Megaupload's Kim Dotcom gets (some) of his seized stuff back
Material irrelevant to police investigation that was seized from Megaupload founder Kim Dotcom and three associates in January 2012 will have to be returned to them, a court in New Zealand has ruled.
The police are also required to provide to the plaintiffs clones of devices that contain information considered relevant to the investigation.
New Zealand High Court Justice Helen Winkelmann also ruled Friday that the police had used “unlawful” search warrants when they searched and seized computers and hard disks at the Auckland residence of Dotcom.
Dotcom and colleagues, and two companies including Megaupload, were indicted by a grand jury in the U.S. in January last year, and charged with engaging in a racketeering conspiracy, conspiring to commit copyright infringement and money laundering, and two substantive counts of criminal copyright infringement, according to the U.S. Department of Justice.
“The warrants could not authorise the permanent seizure of hard drives and digital materials against the possibility that they might contain relevant material, with no obligation to check them for relevance,” the Judge wrote in her order, while asking that irrelevant material should be returned to Dotcom and associates.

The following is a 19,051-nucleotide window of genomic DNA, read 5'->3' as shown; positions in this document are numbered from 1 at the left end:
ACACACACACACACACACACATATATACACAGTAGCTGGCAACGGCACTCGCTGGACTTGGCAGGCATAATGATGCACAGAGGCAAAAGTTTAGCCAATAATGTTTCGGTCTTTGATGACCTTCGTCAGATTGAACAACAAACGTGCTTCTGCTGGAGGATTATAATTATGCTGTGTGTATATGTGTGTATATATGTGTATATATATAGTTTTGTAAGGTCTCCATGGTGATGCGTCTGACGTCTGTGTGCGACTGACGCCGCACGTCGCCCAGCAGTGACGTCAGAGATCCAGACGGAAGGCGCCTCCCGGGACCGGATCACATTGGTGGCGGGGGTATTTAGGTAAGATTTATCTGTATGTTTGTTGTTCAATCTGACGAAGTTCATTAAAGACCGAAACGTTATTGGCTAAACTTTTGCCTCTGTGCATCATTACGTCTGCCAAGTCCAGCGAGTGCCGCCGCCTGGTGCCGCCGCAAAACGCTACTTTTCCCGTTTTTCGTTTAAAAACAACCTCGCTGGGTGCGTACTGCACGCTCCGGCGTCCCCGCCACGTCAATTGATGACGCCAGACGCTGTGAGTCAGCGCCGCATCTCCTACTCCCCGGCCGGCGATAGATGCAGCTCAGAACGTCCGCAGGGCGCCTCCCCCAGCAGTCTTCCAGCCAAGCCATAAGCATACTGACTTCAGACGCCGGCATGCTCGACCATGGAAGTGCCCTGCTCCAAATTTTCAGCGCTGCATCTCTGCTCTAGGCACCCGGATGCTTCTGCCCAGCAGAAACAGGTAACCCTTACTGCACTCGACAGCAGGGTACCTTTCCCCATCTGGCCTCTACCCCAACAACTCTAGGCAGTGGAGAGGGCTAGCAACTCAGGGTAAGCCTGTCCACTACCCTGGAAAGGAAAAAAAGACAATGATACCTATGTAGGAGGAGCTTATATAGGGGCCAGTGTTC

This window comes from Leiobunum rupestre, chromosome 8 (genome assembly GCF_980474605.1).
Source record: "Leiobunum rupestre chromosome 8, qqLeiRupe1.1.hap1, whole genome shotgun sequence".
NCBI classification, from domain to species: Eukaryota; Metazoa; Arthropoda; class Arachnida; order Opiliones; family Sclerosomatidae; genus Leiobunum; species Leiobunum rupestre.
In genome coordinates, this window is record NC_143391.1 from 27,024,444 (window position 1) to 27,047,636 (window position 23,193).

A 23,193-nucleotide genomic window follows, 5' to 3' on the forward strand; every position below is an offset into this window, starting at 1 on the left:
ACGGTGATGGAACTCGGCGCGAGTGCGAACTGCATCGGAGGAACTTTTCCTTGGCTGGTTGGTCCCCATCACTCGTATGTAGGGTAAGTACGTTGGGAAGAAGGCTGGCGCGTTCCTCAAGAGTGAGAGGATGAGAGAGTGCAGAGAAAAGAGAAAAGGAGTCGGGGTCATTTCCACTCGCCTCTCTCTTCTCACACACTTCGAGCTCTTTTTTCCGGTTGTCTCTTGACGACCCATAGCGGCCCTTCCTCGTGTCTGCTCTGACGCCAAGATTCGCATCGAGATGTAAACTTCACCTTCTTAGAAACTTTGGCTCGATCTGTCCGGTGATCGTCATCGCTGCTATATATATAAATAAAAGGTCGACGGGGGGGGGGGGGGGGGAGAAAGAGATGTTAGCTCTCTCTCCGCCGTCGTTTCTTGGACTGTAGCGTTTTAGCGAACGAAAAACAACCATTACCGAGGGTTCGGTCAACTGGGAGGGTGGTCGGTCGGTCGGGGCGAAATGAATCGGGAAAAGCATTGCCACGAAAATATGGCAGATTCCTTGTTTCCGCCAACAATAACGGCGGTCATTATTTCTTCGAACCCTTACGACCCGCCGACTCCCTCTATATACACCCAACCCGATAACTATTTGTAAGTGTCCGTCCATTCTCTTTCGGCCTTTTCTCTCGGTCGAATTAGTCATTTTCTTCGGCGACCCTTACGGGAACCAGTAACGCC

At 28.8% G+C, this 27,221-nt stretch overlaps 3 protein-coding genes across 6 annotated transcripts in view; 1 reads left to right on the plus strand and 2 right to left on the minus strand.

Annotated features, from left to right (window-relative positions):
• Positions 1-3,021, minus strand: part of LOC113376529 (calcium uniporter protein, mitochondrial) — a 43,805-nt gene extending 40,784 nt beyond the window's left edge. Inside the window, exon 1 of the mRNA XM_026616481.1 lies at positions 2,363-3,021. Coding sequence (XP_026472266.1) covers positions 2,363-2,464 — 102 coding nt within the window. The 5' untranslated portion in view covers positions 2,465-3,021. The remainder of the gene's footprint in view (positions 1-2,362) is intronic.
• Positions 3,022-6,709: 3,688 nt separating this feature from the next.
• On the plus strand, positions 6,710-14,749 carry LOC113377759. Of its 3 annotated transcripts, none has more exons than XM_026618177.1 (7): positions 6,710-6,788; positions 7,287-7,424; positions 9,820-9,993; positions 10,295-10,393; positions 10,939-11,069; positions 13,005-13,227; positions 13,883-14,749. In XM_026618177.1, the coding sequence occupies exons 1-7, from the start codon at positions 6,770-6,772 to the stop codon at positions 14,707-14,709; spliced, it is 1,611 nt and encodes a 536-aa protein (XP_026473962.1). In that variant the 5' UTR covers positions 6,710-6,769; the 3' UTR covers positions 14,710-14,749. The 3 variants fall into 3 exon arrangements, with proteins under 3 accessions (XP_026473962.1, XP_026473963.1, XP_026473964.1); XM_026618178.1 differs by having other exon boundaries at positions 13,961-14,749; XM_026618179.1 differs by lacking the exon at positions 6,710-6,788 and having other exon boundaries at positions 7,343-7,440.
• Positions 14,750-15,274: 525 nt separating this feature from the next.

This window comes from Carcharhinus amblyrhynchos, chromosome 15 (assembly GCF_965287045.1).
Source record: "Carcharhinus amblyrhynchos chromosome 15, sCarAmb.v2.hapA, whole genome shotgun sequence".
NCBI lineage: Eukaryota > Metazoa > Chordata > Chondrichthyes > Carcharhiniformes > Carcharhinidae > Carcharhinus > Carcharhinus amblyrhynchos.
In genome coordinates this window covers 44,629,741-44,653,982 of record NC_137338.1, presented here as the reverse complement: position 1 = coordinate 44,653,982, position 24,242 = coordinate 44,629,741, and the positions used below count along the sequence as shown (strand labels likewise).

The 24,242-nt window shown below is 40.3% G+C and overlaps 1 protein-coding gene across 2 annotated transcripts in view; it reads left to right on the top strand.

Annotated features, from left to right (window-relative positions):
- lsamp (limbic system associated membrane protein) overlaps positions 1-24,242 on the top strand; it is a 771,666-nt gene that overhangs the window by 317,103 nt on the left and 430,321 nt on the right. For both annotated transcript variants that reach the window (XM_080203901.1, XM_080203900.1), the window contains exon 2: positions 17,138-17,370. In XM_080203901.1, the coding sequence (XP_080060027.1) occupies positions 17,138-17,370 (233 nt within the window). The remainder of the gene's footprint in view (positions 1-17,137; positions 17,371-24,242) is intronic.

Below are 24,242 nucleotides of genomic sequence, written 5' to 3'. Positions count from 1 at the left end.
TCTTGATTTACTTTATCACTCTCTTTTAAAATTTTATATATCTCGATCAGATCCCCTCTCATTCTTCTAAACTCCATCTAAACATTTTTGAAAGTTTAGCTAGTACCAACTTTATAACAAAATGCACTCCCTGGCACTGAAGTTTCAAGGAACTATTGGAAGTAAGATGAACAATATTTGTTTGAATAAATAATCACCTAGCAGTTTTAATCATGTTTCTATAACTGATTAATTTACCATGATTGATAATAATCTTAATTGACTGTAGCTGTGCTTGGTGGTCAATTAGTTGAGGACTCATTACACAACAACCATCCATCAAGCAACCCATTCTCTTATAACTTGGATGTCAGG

The warrants could not authorize the shipping offshore of the hard drives without checking if they contained relevant material, the Judge observed. Nor could they keep the plaintiffs out of their own information, including information irrelevant to the alleged offences.
Any device that is found to contain material that is not relevant should be returned to the plaintiffs, according to the Friday order. U.S. authorities will also be required to destroy any clones sent to them that contained irrelevant material, along with all material derived from the clones.
The police may retain storage devices that contain a mixture of relevant and irrelevant data, but should provide a complete clone of those devices to the plaintiffs first, before they provide a clone to the U.S. from which personal images and video have been deleted. If clones have already been provided to U.S. authorities, they are expected to delete personal photographs or film.
The U.S. wanted to keep all the material seized just in case some new issues do emerge, according to court records.
New Zealand’s Supreme Court earlier this month granted Megaupload leave to appeal a ruling that denied it access to evidence held by the U.S. government. Megaupload would like to see the evidence ahead of hearings for the extradition to the U.S. of Dotcom and colleagues, scheduled for August.